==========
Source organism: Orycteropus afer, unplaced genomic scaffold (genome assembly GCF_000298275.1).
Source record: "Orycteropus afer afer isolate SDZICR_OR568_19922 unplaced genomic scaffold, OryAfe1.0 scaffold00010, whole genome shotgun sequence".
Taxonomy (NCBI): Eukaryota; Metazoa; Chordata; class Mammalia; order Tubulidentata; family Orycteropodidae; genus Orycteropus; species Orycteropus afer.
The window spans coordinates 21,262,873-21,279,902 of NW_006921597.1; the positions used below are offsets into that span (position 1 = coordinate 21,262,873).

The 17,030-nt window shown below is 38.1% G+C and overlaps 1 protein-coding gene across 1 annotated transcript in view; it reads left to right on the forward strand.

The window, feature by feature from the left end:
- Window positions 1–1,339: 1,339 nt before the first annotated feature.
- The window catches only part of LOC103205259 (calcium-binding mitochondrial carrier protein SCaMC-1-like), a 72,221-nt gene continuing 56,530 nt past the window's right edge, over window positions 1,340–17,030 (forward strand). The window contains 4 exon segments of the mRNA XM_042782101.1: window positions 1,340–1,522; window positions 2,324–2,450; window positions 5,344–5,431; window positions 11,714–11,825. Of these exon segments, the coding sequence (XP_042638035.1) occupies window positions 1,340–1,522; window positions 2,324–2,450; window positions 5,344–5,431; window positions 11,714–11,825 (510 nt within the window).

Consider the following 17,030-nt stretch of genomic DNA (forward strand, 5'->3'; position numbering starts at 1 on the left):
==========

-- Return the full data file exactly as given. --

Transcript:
Source organism: Orycteropus afer, unplaced genomic scaffold (genome assembly GCF_000298275.1).
Source record: "Orycteropus afer afer isolate SDZICR_OR568_19922 unplaced genomic scaffold, OryAfe1.0 scaffold00010, whole genome shotgun sequence".
Taxonomy (NCBI): Eukaryota; Metazoa; Chordata; class Mammalia; order Tubulidentata; family Orycteropodidae; genus Orycteropus; species Orycteropus afer.
The window spans coordinates 21,262,873-21,279,902 of NW_006921597.1; the positions used below are offsets into that span (position 1 = coordinate 21,262,873).

The 17,030-nt window shown below is 38.1% G+C and overlaps 1 protein-coding gene across 1 annotated transcript in view; it reads left to right on the forward strand.

The window, feature by feature from the left end:
- Window positions 1–1,339: 1,339 nt before the first annotated feature.
- The window catches only part of LOC103205259 (calcium-binding mitochondrial carrier protein SCaMC-1-like), a 72,221-nt gene continuing 56,530 nt past the window's right edge, over window positions 1,340–17,030 (forward strand). The window contains 4 exon segments of the mRNA XM_042782101.1: window positions 1,340–1,522; window positions 2,324–2,450; window positions 5,344–5,431; window positions 11,714–11,825. Of these exon segments, the coding sequence (XP_042638035.1) occupies window positions 1,340–1,522; window positions 2,324–2,450; window positions 5,344–5,431; window positions 11,714–11,825 (510 nt within the window).

Consider the following 17,030-nt stretch of genomic DNA (forward strand, 5'->3'; position numbering starts at 1 on the left):